© Dustin FensterMacher | Wonderful Machine
Marianne Emanuel was ready to give up on nursing in 1991. At 37, she'd worked in numerous settings, including hospitals, intensive care units, and doctor's offices. "After 17 years, I just couldn't find anything I really liked to do anymore."
From an agency, she learned about a job in a residence in Manhattan, now known as the Clinton Residence, which provided permanent housing to people who had been homeless and had schizophrenia or schizoaffective disorder.
The idea of working with mentally ill people didn't appeal to Emanuel. During her training, she'd seen people with psychiatric illnesses warehoused in state hospitals. "It was all locked wards. You had a ring of keys and you had to open door after door, and I would ask, 'How do people get better here?'" she remembers. "I was told they don't get out, they don't leave. I was looking at people 22 and 23 years old and thinking they were never going to leave the grounds of this hospital."
But she took the job, intending to stay on until the director found a psychiatric nurse. She's been there ever since. "What really inspired me to do the work and to stay a nurse, actually, was the resilience of the people I met," says Emanuel. "They had lost their homes, their family, their money, and still they had a spirit of hope and wanting to live and wanting to get better."
Soon after Emanuel started work, psychiatrist Ralph Aquila joined the center's staff with a vision of providing holistic care for residents and not just treating their mental illnesses. Emanuel recalls going through residents' medical charts and finding that no one had bothered to take their blood pressure, weigh them, or do blood work. The state required yearly checkups for residents, but they received only the bare minimum; usually, illnesses were treated only when a crisis occurred, in an emergency room.
"We started screening people right away, doing blood work on people, checking blood sugars," Emanuel says. She focused on being "proactive instead of waiting for a problem to present itself." She adds that it was difficult to get people who were feeling OK but had high blood pressure to get checked out and take their medication, especially when they might have to wait three hours for an appointment, but many did.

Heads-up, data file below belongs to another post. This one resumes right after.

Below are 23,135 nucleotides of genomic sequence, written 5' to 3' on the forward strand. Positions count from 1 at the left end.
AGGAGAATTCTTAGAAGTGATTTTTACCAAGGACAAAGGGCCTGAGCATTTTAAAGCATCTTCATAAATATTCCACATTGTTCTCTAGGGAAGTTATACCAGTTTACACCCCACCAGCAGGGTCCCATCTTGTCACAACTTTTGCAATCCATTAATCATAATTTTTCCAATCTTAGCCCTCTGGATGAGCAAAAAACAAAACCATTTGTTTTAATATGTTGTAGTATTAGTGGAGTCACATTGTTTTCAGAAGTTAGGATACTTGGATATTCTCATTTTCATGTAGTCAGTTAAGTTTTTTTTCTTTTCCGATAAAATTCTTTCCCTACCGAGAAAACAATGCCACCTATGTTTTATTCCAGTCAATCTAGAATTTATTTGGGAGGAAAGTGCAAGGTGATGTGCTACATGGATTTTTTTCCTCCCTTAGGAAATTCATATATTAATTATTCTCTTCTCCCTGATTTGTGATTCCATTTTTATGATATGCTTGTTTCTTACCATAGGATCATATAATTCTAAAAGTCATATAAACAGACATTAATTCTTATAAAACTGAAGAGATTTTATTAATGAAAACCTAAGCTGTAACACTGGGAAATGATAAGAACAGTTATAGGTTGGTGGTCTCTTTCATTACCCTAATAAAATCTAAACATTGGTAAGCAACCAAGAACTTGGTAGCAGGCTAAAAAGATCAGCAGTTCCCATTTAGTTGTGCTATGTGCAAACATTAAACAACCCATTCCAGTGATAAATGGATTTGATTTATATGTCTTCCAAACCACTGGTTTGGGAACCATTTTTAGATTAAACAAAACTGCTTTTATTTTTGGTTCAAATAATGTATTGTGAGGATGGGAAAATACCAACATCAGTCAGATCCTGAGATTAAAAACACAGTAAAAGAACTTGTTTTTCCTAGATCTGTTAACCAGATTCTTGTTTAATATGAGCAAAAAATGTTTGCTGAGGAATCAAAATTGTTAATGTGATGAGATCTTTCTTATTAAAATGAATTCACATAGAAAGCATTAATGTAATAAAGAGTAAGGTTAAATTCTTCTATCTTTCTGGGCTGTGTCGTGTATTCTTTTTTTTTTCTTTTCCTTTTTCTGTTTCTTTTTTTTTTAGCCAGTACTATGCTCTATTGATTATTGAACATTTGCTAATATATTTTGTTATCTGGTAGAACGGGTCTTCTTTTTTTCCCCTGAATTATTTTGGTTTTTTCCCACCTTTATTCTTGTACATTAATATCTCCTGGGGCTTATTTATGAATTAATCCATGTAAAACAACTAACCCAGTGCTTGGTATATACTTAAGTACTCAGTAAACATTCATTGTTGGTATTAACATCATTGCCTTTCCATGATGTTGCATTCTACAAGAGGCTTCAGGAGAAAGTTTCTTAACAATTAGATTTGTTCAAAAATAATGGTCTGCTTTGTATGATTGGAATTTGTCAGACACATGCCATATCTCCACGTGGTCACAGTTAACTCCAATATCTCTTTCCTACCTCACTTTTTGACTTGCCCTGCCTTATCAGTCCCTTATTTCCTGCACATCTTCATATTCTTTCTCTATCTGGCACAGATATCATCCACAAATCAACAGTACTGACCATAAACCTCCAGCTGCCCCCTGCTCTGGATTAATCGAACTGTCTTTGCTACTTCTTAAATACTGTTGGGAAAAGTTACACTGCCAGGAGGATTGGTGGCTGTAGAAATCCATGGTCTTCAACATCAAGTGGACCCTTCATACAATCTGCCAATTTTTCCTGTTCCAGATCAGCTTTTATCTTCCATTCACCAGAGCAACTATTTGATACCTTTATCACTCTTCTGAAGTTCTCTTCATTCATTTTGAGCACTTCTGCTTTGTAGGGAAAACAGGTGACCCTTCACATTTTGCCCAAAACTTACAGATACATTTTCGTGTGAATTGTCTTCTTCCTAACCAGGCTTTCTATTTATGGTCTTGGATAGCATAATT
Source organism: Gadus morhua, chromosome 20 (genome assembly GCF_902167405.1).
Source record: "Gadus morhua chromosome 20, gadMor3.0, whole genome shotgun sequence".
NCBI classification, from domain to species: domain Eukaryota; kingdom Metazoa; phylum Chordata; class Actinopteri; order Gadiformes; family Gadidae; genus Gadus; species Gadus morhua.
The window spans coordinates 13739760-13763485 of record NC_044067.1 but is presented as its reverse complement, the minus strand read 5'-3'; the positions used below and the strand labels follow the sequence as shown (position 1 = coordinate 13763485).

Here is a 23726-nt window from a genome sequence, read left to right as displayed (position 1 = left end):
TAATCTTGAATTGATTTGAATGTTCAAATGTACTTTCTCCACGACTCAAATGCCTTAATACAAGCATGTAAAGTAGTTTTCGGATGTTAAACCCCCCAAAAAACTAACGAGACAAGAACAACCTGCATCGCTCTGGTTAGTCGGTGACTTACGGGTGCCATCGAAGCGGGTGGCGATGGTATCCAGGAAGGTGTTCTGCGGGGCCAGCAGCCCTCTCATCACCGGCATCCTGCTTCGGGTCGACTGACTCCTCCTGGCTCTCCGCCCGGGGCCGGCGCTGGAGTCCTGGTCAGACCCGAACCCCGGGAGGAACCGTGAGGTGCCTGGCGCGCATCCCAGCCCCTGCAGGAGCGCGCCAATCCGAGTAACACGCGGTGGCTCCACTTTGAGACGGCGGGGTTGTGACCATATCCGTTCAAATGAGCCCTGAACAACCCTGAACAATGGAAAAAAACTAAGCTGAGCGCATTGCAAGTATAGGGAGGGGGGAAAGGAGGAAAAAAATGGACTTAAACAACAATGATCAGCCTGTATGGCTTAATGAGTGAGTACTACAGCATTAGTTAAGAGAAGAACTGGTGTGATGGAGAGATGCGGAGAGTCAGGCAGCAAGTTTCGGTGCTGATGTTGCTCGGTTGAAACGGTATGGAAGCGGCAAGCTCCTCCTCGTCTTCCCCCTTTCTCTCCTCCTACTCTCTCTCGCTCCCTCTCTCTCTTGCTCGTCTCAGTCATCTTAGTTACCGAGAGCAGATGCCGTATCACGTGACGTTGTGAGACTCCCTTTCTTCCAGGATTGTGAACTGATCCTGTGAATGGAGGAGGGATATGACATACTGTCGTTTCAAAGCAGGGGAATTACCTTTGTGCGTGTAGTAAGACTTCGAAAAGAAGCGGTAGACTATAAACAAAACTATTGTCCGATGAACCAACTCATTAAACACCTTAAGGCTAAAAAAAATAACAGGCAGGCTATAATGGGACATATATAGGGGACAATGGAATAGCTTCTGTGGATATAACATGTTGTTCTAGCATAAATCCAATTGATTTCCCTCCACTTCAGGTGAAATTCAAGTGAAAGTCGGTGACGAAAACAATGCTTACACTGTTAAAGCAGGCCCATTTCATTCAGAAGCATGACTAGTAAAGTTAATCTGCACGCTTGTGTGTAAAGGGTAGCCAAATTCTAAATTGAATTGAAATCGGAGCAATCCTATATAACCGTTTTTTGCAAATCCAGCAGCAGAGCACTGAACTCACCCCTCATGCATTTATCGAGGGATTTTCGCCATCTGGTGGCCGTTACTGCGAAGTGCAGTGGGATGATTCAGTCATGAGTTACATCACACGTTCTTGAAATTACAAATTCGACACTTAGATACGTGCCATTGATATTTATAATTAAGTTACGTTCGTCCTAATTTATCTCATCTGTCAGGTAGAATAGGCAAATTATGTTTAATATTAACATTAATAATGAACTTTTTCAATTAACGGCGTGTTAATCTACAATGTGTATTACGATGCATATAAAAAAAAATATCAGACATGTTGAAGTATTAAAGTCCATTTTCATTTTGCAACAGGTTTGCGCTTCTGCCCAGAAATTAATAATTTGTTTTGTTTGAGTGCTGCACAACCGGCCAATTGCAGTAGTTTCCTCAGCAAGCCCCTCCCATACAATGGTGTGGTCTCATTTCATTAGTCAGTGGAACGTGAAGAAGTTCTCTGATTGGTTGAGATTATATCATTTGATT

Emanuel pushed hard to get a primary-care doctor to care for residents, and seven years ago, one finally signed on. "That was a big, big thing," she says. The center has won a grant to provide a Weight Watchers program. It also runs two wellness groups and two physical activity groups, as well as a smoking cessation support group.
Emanuel considers proper diagnosis, state-of-the-art medical care, and follow-through of treatment to be the top-priority health issues for New York City's mentally ill. "I have many sad stories of folks not being properly diagnosed and actually receiving the wrong treatment for their medical conditions," she says. Clinicians may trivialize a mentally ill patient's complaints or doubt his or her credibility, Emanuel explains. Poverty compounds the problem, for example making it impossible for a patient to pay for prescription drugs.
Holistic care means giving people hope that they can recover, Emanuel says, and "real miracles" have occurred. "We've seen these people go to more independent housing and get jobs or go back to school and have a nice life, have a quality life, and that's what makes me love my work."